Are your kids getting high with Burt’s Bees lip balm?

Welcome to the latest edition of “Kids these days are using (insert seemingly innocuous substance here) to get high!”

A Nashville television station recently reported that teens are rubbing Burt’s Bees Beeswax Lip Balm on their eyelids. The lip balm contains peppermint oil, which reportedly causes tingling and burning that “creates a sensation of being drunk or high,” the report stated. This new “trend,” for those in the know, is called beezin’ (minus the obviously lame g).



I ran the report by Dr. Karen Simone, a clinical toxicologist and director of the Northern New England Poison Center. She’s an expert in much more serious health threats than this, but she also has her finger on the pulse of teen substance abuse trends. (And overblown trends, like kids crushing up and snorting Smarties candies, only to become infested with — sorry if you’re eating lunch — nasal maggots.)

She was unaware of beezin’ catching on among local kids.

“That is so bizarre,” Simone wrote in an email.

More importantly, she said the practice wouldn’t produce a high.

If teens were using drugs like Ecstasy, which alter the senses, the lip balm could potentially cause stimulation that enhances their perceptions during a high, Simone said. But alcohol doesn’t produce that effect and she didn’t expect pot would either.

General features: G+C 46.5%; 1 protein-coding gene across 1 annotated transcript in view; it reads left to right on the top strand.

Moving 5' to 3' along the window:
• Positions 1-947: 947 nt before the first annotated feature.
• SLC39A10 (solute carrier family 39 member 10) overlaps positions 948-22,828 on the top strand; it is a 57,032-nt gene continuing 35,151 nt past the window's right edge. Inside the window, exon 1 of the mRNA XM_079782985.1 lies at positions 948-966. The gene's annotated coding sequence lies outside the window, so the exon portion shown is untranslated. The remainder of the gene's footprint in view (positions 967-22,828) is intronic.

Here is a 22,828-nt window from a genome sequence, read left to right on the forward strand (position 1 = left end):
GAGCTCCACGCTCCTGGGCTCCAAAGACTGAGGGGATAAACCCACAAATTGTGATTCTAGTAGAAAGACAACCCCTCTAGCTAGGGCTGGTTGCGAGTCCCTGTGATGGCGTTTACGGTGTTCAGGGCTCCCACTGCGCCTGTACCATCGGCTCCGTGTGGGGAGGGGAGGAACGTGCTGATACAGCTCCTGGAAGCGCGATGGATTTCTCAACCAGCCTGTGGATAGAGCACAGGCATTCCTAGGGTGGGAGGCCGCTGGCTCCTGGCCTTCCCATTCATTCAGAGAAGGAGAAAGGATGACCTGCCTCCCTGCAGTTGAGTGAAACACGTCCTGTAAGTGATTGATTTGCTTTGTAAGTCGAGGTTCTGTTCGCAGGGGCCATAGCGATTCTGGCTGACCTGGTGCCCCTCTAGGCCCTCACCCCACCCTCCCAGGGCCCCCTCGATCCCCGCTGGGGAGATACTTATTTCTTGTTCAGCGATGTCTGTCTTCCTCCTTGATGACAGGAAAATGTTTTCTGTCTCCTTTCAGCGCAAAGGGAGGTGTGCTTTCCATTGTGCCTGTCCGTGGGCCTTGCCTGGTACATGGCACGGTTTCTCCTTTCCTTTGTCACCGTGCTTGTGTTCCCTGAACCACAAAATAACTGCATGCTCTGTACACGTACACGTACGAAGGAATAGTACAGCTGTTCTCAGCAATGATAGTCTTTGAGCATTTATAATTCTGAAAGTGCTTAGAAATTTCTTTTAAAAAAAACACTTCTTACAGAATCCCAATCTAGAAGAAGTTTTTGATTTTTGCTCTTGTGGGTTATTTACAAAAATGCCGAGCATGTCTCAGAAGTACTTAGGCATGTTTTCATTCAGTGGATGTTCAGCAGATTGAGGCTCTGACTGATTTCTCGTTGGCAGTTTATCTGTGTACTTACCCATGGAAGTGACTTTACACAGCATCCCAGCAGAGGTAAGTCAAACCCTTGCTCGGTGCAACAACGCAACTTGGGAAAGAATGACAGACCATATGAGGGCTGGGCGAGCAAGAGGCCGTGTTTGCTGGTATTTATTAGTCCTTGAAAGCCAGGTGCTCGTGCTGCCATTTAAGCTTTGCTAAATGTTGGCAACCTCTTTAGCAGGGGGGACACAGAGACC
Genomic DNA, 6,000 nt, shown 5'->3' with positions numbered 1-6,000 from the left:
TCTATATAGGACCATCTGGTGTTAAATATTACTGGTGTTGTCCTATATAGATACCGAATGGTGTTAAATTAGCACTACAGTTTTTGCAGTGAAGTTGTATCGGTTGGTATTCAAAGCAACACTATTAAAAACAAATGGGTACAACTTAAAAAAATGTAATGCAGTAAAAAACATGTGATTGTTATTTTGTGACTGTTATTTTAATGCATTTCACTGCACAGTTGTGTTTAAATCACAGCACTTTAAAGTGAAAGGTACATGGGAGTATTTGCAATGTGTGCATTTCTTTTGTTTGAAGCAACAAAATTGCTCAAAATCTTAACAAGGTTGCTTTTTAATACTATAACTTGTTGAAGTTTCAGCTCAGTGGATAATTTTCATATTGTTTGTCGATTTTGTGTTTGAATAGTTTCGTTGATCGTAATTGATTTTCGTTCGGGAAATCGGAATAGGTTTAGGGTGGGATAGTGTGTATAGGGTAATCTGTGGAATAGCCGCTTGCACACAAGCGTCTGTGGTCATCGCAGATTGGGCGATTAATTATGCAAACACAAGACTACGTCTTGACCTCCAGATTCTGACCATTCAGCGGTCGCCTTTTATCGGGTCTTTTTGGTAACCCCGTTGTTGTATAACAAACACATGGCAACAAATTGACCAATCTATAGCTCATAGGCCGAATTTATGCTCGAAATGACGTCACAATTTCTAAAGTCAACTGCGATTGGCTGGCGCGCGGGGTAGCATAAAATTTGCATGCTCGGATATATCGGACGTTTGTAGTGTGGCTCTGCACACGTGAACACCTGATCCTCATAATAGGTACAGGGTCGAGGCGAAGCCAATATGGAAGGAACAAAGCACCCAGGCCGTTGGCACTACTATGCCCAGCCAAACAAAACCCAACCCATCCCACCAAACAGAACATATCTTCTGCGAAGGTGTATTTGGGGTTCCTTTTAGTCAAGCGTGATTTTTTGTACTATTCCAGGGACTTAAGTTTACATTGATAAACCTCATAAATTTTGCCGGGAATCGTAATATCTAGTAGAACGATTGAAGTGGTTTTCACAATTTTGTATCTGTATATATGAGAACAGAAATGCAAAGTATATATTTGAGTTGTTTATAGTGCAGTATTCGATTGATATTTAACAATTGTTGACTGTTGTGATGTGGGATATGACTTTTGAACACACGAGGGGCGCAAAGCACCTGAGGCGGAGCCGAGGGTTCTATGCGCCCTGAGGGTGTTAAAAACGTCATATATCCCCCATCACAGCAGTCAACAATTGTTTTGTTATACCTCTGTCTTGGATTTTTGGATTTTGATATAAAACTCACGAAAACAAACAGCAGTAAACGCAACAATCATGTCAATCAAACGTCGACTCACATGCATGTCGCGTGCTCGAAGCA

It’s not totally harmless though. Applying a product containing peppermint oil could irritate the eyes.

Some people are trying beezin, as you can tell by punching the term into a search on YouTube. But it’s not exactly taking off here, and YouTube videos do not a trend make. The poison center’s records show only two inquiries about beezin, one in 2010 and another this year, both from school nurses, Simone said.

A Gawker article debunking the supposed trend references a 2010 Urban Dictionary entry for beezin’ that traces it back to “Colby College’s coffeehouse.” Colby grads, ever heard of this?

Jackie Farwell

About Jackie Farwell

I'm the health editor for the Bangor Daily News, a Bangor native, a UMaine grad, and a weekend crossword warrior. I never get sick of writing about Maine people, geeking out over health care data, and finding new ways to help you stay well. I live in Gorham with my husband Nick and our hound dog Riley.